North Carolina Civil Rights Law Review
The University of North Carolina School of Law has a long, complicated relationship with civil rights. Founded in 1845 as part of the University of North Carolina at Chapel Hill, the law school has been training lawyers and advocates for generations. Yet UNC Law did not graduate any women until 1915, and accepted its first Black student only in 1951 – more than one hundred years after its founding – after a federal court ordered the school to enroll qualified Black applicants on equal protection grounds. Today our alumni include civil rights giants such as Julius L. Chambers, former Director-Counsel of the NAACP Legal Defense and Educational Fund, as well as delegates to the 1861 State Convention that approved North Carolina’s secession from the United States in order to protect slavery across the South.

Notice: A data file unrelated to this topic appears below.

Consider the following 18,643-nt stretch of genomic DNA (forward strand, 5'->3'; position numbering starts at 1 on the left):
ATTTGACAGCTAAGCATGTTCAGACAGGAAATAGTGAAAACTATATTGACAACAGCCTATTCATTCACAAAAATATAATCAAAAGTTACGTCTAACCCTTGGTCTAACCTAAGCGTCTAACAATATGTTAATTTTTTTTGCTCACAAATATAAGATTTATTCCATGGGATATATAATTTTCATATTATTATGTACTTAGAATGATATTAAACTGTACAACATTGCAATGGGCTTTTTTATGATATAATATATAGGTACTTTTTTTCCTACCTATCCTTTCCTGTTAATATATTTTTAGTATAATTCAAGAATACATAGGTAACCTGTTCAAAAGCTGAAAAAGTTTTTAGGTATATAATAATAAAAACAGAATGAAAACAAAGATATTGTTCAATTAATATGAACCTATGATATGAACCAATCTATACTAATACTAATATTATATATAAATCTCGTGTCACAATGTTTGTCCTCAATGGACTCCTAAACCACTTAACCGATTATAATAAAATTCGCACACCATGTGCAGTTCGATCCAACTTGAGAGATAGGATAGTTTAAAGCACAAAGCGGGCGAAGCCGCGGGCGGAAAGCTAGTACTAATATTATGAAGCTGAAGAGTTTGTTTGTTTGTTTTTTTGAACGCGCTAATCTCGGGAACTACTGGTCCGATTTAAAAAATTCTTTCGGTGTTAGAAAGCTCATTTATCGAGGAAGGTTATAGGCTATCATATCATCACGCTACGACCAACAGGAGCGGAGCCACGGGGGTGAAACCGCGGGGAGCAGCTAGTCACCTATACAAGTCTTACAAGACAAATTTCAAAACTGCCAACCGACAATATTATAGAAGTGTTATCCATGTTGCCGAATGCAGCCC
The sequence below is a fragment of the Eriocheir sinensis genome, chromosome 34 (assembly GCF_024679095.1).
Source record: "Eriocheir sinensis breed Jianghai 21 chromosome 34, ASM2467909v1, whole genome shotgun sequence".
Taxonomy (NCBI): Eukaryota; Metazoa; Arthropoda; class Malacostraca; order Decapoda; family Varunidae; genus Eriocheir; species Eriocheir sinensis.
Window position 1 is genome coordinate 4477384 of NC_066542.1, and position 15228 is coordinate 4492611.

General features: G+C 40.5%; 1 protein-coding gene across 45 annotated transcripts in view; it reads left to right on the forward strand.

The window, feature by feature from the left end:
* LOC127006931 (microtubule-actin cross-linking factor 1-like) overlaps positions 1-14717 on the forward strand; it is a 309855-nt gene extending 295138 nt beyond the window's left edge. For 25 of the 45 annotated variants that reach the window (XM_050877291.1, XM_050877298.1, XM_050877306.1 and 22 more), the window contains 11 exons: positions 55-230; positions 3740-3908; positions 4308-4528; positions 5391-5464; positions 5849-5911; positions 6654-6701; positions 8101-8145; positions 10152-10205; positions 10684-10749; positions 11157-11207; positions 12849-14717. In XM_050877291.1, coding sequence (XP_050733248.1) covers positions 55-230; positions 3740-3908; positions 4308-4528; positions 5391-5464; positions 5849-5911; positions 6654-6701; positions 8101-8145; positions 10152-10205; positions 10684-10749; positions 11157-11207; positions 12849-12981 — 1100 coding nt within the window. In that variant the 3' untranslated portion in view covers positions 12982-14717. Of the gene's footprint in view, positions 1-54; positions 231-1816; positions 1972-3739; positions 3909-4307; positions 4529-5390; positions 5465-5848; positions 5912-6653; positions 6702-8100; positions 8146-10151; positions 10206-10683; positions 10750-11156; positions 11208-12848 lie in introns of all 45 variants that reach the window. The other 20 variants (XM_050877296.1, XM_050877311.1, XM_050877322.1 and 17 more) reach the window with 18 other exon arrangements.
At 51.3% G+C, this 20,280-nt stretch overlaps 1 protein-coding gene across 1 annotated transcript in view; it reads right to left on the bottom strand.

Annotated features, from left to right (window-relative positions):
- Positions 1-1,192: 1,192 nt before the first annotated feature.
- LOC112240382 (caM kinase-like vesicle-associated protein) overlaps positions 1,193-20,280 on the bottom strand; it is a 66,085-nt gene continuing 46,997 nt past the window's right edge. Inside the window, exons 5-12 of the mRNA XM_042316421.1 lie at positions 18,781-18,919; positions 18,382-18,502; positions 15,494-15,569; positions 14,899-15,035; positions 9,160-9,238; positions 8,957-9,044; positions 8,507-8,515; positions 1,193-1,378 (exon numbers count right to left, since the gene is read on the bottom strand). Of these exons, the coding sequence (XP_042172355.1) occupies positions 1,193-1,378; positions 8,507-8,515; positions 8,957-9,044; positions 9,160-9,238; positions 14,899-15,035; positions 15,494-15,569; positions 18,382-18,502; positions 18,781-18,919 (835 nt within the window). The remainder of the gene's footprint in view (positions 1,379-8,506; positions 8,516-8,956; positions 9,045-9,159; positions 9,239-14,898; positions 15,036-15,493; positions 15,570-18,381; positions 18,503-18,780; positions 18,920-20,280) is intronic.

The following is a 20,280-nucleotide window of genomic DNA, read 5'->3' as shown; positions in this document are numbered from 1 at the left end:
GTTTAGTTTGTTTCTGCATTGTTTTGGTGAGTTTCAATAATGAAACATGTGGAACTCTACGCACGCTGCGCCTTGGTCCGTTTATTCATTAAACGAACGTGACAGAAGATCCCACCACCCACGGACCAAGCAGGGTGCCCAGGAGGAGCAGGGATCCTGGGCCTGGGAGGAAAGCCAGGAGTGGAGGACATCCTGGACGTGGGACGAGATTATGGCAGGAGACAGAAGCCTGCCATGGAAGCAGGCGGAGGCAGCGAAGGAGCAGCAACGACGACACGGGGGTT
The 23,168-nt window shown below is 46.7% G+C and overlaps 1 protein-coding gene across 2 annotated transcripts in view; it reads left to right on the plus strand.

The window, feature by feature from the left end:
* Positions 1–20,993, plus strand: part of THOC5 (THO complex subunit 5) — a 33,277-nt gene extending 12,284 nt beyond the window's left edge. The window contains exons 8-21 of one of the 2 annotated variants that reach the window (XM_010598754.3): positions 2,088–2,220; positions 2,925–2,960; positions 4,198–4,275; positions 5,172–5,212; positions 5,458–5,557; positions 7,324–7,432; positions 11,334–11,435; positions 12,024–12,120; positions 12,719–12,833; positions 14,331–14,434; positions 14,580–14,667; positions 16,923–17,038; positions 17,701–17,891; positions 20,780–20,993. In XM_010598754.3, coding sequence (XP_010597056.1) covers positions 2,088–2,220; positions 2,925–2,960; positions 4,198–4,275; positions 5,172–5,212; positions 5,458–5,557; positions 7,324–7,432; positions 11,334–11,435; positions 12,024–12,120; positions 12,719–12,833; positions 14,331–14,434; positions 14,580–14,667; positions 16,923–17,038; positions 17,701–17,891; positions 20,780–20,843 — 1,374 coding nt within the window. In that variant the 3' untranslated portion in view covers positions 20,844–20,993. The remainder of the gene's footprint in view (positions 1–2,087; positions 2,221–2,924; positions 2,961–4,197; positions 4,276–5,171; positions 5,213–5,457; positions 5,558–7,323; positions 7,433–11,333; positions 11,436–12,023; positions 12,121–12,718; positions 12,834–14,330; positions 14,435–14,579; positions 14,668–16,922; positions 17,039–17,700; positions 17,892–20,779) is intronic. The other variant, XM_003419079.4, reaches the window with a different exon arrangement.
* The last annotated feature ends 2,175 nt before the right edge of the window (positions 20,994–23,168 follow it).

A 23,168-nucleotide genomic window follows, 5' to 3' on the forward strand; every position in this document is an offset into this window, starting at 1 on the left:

In light of this history, as well as more recent struggles within the school and state, UNC Law students in 2019 organized a new journal dedicated to civil rights legal scholarship. Named the North Carolina Civil Rights Law Review, the journal operates in collaboration with the UNC Center for Civil Rights and integrates the long-running Conference on Race, Class, Gender, and Ethnicity as its annual symposium. The journal aims to publish innovative, important commentary and analysis of civil rights law, with the goal of protecting and advancing individuals’ actual lived experience of civil rights, liberty, and equality today. We hope the journal contributes to a continued, vigorous, creative wrestling with the law in order to make it a more perfect instrument for justice, liberty, and dignity for the people of North Carolina and the United States.
Current Issue: Volume 3, Issue 1 (2023)
A Drop in the Bucket: North Carolina's Neglected Problem of Private Well Water Contamination
Claire Mullaney and Michele Okoh
North Carolina's Establishment Clause: History and Interpretation
Rachel E. Grossman
The Enduring Protection of Prospective Relief
Emotions Matter: Emotional Distress Damages for Discrimination in Public Benefits
Rachel Avi Silberman Holtzman